Question: What does it mean to be unequally yoked? Is this just in relationships? Or does it apply to friendships too?
Answer: To be unequally yoked (2 Corinthians 6:14) means that both parties are not Born-again. One is. The other isn't. In order to be equally yoked, both parties must be Christians. They must be Born-again. They must have accepted Jesus Christ as their Savior.
Does this command apply to friendship? It is referring to relationships, as in romantic relationships.
When it comes to friendship, if we want to be friends with Muslims or people of another religion, that's fine. We should be careful not to let them influence what we know is right.
If the person is of good character, we can be friends with them. We need to make sure we are solid in our own faith first. We must know what we believe and why we believe it. If we aren't, we will be tossed around by any form of doctrine that sounds right.
We must avoid forcing our beliefs on them. We wouldn't want them to do that to us, so we shouldn't do that to them. Instead we should lead by example.
If she sees our character shining through when we deal with difficult people and when we handle adversity, she will want what we have.
If she inquires about it, if she asks questions, we can answer them without forcing our beliefs on her.
Instead we should pray for her. Pray that God will send labors across her path (Matthew 9:38) to teach her about God. Someone she will respond to.
We need to show compassion and love toward people of other faiths. God advises us to shine our light before men so that they can see God's works (Matthew 5:16). We must shine our light so others can see what God has done for us.
What does being unequally yoked mean when it comes to relationships? When we are dating?
What is dating exactly?
To the world, dating is going out with people in order to have fun with no intention of marrying them.
For Christians, though, dating--be it controversial--is a way to find the person God has for us to marry.
Dating is not about just having fun. It is about selecting a mate.
According to 2 Corinthians 6:14, if we are going to marry a person, we cannot be unequally yoked with him. We can't be Born-again while he is a sinner. If we are dating to find the person God has for us, then it is unnecessary to date unbelievers.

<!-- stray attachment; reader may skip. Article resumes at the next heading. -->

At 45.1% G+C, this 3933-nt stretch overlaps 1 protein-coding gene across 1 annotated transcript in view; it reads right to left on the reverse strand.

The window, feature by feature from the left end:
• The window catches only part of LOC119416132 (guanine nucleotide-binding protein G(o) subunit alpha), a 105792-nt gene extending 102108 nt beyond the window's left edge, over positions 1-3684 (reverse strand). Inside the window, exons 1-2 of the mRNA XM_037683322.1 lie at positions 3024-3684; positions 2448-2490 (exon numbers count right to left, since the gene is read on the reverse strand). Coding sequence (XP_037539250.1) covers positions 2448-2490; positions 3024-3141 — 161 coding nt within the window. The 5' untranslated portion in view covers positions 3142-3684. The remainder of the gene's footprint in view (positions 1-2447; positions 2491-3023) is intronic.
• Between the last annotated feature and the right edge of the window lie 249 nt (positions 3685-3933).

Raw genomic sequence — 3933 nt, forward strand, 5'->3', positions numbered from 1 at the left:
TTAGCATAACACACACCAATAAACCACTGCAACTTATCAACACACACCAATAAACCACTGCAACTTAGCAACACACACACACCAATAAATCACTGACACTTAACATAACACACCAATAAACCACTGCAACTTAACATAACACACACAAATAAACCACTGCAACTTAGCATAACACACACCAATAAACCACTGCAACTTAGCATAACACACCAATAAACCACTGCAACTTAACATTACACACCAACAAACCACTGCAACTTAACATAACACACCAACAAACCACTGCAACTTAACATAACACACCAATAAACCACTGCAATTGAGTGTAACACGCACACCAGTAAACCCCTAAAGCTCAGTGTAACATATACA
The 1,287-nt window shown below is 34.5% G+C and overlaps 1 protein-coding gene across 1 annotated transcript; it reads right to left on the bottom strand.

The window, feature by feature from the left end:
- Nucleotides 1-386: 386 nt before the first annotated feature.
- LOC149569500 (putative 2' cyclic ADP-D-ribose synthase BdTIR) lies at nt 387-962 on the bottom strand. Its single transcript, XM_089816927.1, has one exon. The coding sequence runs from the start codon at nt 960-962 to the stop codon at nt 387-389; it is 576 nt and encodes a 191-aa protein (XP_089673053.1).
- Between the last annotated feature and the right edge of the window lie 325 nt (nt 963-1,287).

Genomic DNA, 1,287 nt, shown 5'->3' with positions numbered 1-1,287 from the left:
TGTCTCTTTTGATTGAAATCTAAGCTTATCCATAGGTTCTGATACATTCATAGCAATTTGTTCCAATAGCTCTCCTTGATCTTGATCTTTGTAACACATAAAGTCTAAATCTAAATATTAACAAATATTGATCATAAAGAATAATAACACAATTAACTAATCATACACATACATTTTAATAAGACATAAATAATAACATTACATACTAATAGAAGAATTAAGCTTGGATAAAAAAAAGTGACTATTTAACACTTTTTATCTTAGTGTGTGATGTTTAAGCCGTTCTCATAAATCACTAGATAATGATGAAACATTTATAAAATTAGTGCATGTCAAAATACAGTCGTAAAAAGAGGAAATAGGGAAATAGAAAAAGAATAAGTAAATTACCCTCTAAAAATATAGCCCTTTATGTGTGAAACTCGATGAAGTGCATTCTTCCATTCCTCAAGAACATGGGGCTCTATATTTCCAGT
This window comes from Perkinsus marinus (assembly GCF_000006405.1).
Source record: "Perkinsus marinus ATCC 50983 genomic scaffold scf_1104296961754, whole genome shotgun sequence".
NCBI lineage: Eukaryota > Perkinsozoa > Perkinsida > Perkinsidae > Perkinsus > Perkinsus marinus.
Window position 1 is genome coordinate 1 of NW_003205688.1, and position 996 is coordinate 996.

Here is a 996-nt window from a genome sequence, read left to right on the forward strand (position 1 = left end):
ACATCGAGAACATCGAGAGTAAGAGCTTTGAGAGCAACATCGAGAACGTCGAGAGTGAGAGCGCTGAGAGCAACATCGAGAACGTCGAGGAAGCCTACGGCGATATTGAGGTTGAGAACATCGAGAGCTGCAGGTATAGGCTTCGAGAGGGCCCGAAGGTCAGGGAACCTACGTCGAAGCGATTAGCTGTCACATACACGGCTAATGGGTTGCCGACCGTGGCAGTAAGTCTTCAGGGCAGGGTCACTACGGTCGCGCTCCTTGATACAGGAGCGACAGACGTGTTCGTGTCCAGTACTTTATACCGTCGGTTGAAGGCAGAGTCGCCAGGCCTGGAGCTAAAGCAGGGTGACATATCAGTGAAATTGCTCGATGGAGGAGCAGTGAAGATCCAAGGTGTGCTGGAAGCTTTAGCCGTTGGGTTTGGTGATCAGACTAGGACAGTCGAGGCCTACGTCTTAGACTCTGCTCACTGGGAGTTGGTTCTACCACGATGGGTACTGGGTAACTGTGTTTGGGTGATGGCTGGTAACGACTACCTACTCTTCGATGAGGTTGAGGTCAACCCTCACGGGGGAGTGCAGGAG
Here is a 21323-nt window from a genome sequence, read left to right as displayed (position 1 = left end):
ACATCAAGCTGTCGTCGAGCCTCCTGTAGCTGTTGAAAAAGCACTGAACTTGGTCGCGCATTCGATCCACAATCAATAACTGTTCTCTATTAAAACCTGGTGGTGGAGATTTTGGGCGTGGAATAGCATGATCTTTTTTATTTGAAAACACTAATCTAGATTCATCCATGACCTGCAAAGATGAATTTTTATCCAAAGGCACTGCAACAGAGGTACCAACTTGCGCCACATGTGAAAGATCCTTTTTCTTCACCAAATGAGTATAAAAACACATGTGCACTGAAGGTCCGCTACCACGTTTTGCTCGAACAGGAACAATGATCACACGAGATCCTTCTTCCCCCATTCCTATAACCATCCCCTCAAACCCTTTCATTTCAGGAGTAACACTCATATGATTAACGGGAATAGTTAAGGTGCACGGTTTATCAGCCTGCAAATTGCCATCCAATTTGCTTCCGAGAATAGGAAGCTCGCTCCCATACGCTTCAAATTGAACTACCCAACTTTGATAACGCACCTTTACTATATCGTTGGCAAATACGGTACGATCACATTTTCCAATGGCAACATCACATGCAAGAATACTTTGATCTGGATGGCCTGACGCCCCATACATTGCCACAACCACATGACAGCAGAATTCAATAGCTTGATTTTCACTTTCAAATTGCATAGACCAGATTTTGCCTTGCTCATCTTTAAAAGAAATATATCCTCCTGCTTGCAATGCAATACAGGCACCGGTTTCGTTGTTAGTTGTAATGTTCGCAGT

In recent years, missionary dating has become popular. This is where we date a person who is an unbeliever in the hopes of converting them to Christianity.
Life is not like the movie, My Big, Fat Greek Wedding where Toula falls in love with a man who is not of her faith, and he converts.
We should not date a person with the intention of converting her. Whether she is of another faith, whether she is a sinner, we run the risk of letting her beliefs influence us and our thinking. Not to mention, when two people date, their emotions become invested in the relationship.
Even in a normal relationship, the combining of two people's lives is difficult. Two different personalities, dreams, abilities, backgrounds, but when we put together two people of different faiths, it becomes nearly impossible. Not only does it make for a difficult relationship, but it is in violation of God's Word.
I dated a man who wasn't a Believer and had no intention of becoming one. He believed he could earn his way to heaven by being good.
I had a relationship with God. I had strayed from God, but I remained saved.
I loved this man, but the thought that when this life ended, we would be going to two separate places frightened me.
I should have never dated a man who hadn't accepted what Jesus did on the cross, that wasn't a Born-again Believer. He influenced my thinking. By the end, for me, the lines between right and wrong had blurred.
We must always be equally yoked in a marriage. We must be saved, and our mate must be too. Remember this is God's command. He commanded it so we could avoid trouble.
When we find a person we want to marry, we need to ask ourselves some questions. Does he talk about God? The Bible? Does he curse? Call people names? Call us names?
We must watch what he is saying. Remember what author Iyanla Vanzant says, "Your words betray you."
What is she focused on? Is it her business? Us? God? Wherever her focus is that is the direction in which her life will go. What are her priorities?
What are his habits? On what does he spend his time? Who is he hanging around? What does he do when he is angry? What does he do when he is sad? Depressed?
These are clues into the real person we are marrying not just the facade she displays for us. Google her name to see her activities on the Internet.
No person is even going to be perfect. He is going to slip up once in a while, but what is his character like on the whole?
Before marrying anyone, we need to pray about it. We must seek God about marrying him. Also we should ask the Holy Spirit to guide us into all truth (John 16:13) regarding him.
Asking God for help requires us to wait for God to answer. The answer might come as a feeling of peace (Colossians 3:15), which means to do it, or dread, which means not to. Or God might even give us a dream at night or a word in our spirits.
We shouldn't do anything until we hear from God. It will save us a whole lot of trouble.
Annagail Lynes is a published author, pharmacy technician and starting her business as a life coach. Her work has been published in 21st Century, SeaLetter, Christian Home and School, You! and many more online and offline publications.
To learn more about her, go to facebook.com/coachannagail